John F. Kennedy made history in 1960 by becoming the first Roman Catholic elected into U.S. Presidency. He also became the youngest man to hold power, at 43 years old as the 35th President of the United States.
JFK was born to a wealthy family and was educated in elite schools progressing later on to become a military hero. He ventured into politics, clinching a Congress seat in 1946 and the Senate in 1952.
As president, Kennedy confronted mounting Cold War tensions in Cuba, Vietnam and elsewhere. He is accredited for having provided federal support to the civil rights movements and also advocated for public service, reports History.
The world was left in shocks on November 22, 1963 when F. Kennedy was assassinated in Dallas, Texas. The all-too-human Kennedy was immediately turned into a larger-than-life heroic figure. Up to this day, Kennedy is still regarded as one of the most loved American presidents.
Famously known as Jack in his childhood, John F. Kennedy was born on May 29, 1917 in Brookline, Massachusetts. He was the second born to Joseph and Rose Kennedy – they were five children in their family.
His parents were members of the most prominent Irish Catholic political families in Boston. He lived a privileged life as a youth, attending private schools like Canterbury and Choate and also spent summers in Hyannis Port on Cape Cod. However, Jack was faced with numerous health problems in his childhood, including a rare endocrine disorder called Addison’s disease.
Joe Kennedy established himself as a successful businessman, apart from being a huge supporter of Franklin D. Roosevelt. In 1934 he was appointed the chairman of the Securities and Exchange Commission and then became U.S. ambassador to Great Britain in 1937.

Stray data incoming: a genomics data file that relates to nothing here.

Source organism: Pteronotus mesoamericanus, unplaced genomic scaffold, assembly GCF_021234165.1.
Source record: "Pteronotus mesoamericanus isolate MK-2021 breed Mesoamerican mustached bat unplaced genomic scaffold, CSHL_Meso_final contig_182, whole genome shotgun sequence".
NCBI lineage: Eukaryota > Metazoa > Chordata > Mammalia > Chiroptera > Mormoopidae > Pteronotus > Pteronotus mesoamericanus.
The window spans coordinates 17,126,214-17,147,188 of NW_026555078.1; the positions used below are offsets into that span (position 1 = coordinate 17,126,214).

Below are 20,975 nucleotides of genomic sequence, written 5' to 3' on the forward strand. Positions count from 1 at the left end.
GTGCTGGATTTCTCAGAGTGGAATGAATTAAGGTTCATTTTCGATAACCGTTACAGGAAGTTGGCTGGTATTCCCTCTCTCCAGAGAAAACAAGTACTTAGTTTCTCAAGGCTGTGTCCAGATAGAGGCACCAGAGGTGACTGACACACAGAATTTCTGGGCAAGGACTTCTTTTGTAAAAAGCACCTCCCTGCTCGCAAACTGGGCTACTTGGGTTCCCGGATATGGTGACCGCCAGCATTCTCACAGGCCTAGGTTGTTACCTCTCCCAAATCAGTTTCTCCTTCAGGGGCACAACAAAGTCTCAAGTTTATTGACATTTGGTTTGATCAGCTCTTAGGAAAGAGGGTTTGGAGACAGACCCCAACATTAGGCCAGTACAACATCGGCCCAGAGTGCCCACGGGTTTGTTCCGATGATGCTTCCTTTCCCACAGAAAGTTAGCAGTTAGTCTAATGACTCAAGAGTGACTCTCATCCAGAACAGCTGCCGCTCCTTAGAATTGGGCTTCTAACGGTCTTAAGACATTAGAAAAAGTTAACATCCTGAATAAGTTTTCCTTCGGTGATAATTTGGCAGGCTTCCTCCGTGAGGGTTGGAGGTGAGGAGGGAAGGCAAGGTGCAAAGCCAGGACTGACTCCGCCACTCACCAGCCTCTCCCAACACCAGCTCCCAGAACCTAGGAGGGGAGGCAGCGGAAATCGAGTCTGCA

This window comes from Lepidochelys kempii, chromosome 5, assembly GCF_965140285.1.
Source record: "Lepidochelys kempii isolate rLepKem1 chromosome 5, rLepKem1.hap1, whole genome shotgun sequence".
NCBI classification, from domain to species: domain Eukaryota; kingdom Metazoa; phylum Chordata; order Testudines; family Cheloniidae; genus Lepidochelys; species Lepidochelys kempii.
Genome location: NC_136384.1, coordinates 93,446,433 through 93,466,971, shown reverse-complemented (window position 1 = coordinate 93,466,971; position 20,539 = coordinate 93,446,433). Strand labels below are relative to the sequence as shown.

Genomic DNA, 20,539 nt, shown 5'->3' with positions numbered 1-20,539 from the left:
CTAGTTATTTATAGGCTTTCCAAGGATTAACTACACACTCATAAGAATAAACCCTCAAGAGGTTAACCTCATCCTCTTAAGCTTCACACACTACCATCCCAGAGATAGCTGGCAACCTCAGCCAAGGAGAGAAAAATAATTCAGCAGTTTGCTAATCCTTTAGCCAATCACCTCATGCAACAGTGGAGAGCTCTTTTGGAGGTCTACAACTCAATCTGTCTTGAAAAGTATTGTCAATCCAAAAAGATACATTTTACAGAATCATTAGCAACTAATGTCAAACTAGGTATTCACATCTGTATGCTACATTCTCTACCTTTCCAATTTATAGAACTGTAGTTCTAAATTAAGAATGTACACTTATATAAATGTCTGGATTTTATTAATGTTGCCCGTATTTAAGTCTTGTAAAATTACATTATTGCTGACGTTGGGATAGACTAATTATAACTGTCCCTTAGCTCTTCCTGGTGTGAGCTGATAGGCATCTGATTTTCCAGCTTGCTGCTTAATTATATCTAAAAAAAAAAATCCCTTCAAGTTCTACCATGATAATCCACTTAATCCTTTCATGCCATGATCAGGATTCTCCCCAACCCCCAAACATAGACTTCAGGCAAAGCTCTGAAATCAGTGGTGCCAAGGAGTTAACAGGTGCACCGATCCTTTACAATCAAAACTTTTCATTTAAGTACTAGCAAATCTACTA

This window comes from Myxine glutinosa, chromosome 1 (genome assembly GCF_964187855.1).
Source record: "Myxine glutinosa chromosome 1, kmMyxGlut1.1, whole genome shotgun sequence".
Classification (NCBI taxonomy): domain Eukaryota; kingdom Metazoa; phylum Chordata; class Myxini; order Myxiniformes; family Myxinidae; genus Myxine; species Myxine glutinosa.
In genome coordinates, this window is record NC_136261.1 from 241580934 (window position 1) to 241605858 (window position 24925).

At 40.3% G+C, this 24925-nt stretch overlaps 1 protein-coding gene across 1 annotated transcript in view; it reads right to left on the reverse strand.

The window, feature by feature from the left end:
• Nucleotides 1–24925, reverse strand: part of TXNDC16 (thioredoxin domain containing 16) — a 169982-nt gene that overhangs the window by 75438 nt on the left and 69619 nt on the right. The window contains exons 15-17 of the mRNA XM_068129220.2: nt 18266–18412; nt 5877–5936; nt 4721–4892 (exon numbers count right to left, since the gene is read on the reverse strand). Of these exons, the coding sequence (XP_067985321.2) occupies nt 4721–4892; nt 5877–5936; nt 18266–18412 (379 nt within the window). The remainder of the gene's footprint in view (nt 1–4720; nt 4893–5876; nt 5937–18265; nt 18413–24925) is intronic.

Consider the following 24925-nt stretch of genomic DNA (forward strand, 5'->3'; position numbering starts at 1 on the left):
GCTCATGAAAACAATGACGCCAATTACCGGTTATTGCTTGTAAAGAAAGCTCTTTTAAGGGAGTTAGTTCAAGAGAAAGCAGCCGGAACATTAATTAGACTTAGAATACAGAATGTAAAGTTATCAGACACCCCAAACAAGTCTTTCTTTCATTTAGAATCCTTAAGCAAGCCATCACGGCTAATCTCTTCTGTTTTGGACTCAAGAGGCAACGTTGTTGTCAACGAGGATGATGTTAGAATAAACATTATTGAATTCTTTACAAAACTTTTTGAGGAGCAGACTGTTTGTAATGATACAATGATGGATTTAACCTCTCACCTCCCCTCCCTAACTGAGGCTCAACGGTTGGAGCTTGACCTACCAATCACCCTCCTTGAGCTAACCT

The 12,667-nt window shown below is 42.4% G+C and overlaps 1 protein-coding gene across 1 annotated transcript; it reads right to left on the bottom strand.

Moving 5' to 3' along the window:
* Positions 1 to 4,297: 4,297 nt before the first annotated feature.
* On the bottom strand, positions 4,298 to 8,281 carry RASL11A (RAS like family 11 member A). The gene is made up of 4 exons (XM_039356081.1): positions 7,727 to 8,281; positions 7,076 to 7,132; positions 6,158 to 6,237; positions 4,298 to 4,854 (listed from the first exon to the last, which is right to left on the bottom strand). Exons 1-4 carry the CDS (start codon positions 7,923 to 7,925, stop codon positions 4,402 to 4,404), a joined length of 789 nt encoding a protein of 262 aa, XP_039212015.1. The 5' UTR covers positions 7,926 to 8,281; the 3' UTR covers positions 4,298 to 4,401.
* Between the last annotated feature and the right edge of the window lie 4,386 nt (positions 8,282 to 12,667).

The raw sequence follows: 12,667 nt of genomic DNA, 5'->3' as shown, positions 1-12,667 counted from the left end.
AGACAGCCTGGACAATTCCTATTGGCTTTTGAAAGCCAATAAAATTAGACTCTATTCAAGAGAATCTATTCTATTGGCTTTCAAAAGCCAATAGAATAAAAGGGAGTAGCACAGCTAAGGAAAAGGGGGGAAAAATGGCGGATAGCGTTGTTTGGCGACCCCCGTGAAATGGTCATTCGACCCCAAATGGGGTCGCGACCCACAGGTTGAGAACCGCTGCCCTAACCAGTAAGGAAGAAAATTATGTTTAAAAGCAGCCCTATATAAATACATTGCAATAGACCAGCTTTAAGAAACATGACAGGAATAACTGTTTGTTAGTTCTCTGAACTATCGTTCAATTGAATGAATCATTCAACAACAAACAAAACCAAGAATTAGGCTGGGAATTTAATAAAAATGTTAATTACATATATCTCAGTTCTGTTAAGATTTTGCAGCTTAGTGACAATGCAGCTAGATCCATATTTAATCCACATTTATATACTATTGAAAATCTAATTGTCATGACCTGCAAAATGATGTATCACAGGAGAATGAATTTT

He was a Harvard student and constantly travelled to Europe as his father’s secretary. In 1940, his thesis on British’s unpreparedness for war was published as an acclaimed book “Why England Slept”.
After joining the U.S. Navy in 1941, Jack was sent to South Pacific to command of a Patrol-Torpedo (PT) boat. The Japanese destroyer attack on the Solomon Islands killed and injured most US troops. Kennedy helped some of his marooned crew back to safety, and was awarded the Navy and Marine Corps Medal for heroism.
However, his elder brother Joe Jr. was unfortunate with the explosion of his Navy airplane in August 1944. They had gone on a secret mission against a German rocket-launching site.
While grieving the death of his son, Joe Sr. informed Jack it was his duty to take up a responsibility initially intended for his elder brother – be the first Catholic president of the United States.
Check in tomorrow for part 2 of JFK’s history. We will look at his beginnings in politics as well as John F. Kennedy’s road to Presidency.